5 warning signs you should never ignore

John Buchanan of the chartered accountants HW Fisher & Company outlines the telltale signs your business might be in trouble

Small business owners are their own CEO, making strategic decisions about the future of their company.  But many also spend so much time running day-to-day operations that they can lose sight of the big picture.

This partial blindness can be a liability when things start to go wrong.  Too often, SME-owners are so focused on the details that they miss the warning signs.

Whatever underlying problems a business has, the ultimate reason for a firm going to the wall is invariably the same – insufficient cash-flow. Here are five red flags that indicate that you may be heading towards a cash crisis.

Your turnover is reducing

If your turnover is decreasing, it will adversely affect your business’s profitability, cash-flow and your ability to meet overheads.

You must first establish why your sales are decreasing and then take action. It could be due to several reasons:

  • Strategic drift

Look at the products and services you are offering and establish whether there is still demand for them.  If the market has changed due to competition or new technology, then your business model needs to adapt to survive.

  • Loss of a major client

If you lose a major client or contract, not only will you need to invest time and resources to win new clients, but you may also need to reduce your overheads to prevent losses until turnover recovers.

Red tape

If you spend all your time dealing with red tape and compliance your turnover will suffer, especially if you are the major work-winner. Business-owners must be able to delegate or outsource these tasks where appropriate.

Your sales are increasing but cash is getting tighter

This could be a sign of overtrading – a danger that is often overlooked as the business appears healthy, but needs to be addressed quickly to avoid business failure.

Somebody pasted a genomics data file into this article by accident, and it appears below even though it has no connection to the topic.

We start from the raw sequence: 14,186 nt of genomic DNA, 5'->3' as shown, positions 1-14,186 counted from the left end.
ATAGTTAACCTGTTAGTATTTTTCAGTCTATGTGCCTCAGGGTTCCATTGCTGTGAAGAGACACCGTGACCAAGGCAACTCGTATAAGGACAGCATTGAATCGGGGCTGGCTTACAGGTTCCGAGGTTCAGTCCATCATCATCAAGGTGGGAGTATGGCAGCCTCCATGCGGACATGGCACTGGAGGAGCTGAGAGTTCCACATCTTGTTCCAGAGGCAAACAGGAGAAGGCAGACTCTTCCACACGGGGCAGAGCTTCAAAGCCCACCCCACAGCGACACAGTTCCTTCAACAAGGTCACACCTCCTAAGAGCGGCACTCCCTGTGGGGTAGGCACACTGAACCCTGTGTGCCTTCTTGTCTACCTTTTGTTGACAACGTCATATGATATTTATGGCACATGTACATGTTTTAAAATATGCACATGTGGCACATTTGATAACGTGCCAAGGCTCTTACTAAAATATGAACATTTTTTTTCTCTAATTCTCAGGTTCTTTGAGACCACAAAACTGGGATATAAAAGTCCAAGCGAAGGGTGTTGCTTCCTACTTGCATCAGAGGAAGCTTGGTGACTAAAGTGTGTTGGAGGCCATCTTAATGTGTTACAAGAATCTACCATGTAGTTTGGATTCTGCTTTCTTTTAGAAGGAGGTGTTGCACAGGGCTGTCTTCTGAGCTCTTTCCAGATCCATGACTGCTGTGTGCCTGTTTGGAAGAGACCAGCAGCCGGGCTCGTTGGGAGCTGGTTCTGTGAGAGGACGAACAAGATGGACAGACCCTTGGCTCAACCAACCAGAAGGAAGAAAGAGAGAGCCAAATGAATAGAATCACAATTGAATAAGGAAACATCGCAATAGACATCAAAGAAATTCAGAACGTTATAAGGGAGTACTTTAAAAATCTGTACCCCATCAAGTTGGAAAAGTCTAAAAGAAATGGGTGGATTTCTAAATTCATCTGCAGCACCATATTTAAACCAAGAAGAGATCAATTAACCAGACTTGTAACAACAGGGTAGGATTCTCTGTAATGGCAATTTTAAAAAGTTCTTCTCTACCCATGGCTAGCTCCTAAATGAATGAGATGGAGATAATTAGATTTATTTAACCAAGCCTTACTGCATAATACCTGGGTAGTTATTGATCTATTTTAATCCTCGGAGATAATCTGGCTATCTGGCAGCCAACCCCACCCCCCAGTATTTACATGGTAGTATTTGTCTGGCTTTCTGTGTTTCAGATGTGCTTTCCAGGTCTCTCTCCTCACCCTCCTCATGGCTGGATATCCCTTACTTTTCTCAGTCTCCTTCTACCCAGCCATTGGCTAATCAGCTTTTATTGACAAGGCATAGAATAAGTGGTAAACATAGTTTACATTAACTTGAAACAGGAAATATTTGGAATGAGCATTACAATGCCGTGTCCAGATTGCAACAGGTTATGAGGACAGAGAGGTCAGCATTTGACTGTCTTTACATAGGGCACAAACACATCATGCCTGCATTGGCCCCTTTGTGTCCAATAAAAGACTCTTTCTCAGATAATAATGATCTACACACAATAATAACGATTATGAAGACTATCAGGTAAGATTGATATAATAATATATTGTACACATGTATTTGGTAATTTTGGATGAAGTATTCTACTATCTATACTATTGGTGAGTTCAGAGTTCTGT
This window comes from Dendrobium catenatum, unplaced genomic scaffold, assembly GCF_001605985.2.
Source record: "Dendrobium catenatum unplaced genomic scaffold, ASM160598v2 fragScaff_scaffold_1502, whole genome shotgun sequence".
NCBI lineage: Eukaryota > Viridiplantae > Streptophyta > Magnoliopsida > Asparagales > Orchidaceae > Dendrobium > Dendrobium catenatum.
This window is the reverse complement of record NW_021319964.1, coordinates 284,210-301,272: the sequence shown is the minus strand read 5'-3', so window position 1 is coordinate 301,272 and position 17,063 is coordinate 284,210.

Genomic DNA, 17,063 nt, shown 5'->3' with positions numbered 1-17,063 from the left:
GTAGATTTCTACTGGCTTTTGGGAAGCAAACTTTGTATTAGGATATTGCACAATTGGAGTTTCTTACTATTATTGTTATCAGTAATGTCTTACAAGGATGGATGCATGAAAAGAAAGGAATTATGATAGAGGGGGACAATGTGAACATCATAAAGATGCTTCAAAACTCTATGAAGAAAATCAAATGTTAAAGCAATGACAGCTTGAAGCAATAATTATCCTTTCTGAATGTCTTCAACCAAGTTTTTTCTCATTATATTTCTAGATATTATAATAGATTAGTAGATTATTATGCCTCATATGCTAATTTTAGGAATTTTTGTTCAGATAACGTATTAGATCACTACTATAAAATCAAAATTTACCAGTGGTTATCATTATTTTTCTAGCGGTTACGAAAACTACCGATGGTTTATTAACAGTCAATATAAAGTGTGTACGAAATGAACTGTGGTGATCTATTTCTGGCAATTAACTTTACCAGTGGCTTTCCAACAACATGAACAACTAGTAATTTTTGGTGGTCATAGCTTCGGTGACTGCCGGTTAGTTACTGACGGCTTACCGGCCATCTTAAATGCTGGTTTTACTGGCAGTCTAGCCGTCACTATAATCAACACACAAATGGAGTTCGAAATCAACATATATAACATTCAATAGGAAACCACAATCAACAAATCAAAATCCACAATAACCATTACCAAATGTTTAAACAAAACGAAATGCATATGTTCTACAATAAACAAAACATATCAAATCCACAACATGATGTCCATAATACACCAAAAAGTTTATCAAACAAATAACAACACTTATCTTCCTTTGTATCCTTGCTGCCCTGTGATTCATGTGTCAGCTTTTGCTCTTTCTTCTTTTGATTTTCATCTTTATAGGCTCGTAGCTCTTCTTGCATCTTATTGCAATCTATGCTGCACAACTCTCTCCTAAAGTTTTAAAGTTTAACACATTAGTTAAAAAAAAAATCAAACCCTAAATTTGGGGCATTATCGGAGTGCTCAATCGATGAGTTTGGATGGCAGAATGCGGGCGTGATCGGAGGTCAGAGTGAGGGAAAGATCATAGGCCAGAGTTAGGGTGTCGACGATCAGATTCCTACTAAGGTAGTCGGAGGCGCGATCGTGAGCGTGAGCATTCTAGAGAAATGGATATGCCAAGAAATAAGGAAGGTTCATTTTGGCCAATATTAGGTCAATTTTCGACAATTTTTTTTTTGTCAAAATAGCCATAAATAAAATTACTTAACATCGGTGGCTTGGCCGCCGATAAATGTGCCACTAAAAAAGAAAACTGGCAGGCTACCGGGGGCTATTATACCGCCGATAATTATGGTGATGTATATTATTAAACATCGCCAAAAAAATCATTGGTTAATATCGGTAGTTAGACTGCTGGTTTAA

When a business overtrades, it grows faster than it can sustain. It is important to plan your cash-flow carefully during periods of growth, to ensure you have sufficient finance to pay for the extra work needed to fulfil the extra orders.

Sales revenue does not contribute enough to meet overheads

Your business may be achieving strong sales and your turnover may even be increasing, but if your revenue is insufficient to meet your overheads, you will be trading at a loss and a cash crisis will shortly follow.

It is important to compare your pricing against your direct costs and overheads – to establish what level of sales you must achieve to meet all your outgoings.   If your costs increase or your margins fall, the business will need to increase sales to achieve the same level of profitability.

Staff morale is low

One of the signs of a failing business is low staff morale.  Employees will be aware a business is not performing and the anxiety created often leads to:

  • Staff becoming less efficient

  • Staff taking more days off sick

  • Staff turnover increasing

In a struggling business, the impact of low morale on productivity and the additional costs of hiring new staff will create further problems.

You spend all your time firefighting

When cash is tight, business-owners can find themselves spending most of their time dealing with creditors, collections and lenders – and unable to take a step back to resolve the underlying problems.

It can be very useful at this point to seek professional advice.  An objective third party can help draw up a plan that addresses the key issues and allows the business owner to get back to working on their business rather than in it.

In the current challenging environment, businesses that adapt to their customers’ needs, while keeping down costs and driving sales will survive and thrive.  A business-owner should act decisively as soon as warning signs appear to bring their business back to health.

John Buchanan is a business performance consultant at the chartered accountants HW Fisher & Company.

Praseeda Nair

Kellen Rempel

Praseeda was Editor for GrowthBusiness.co.uk from 2016 to 2018.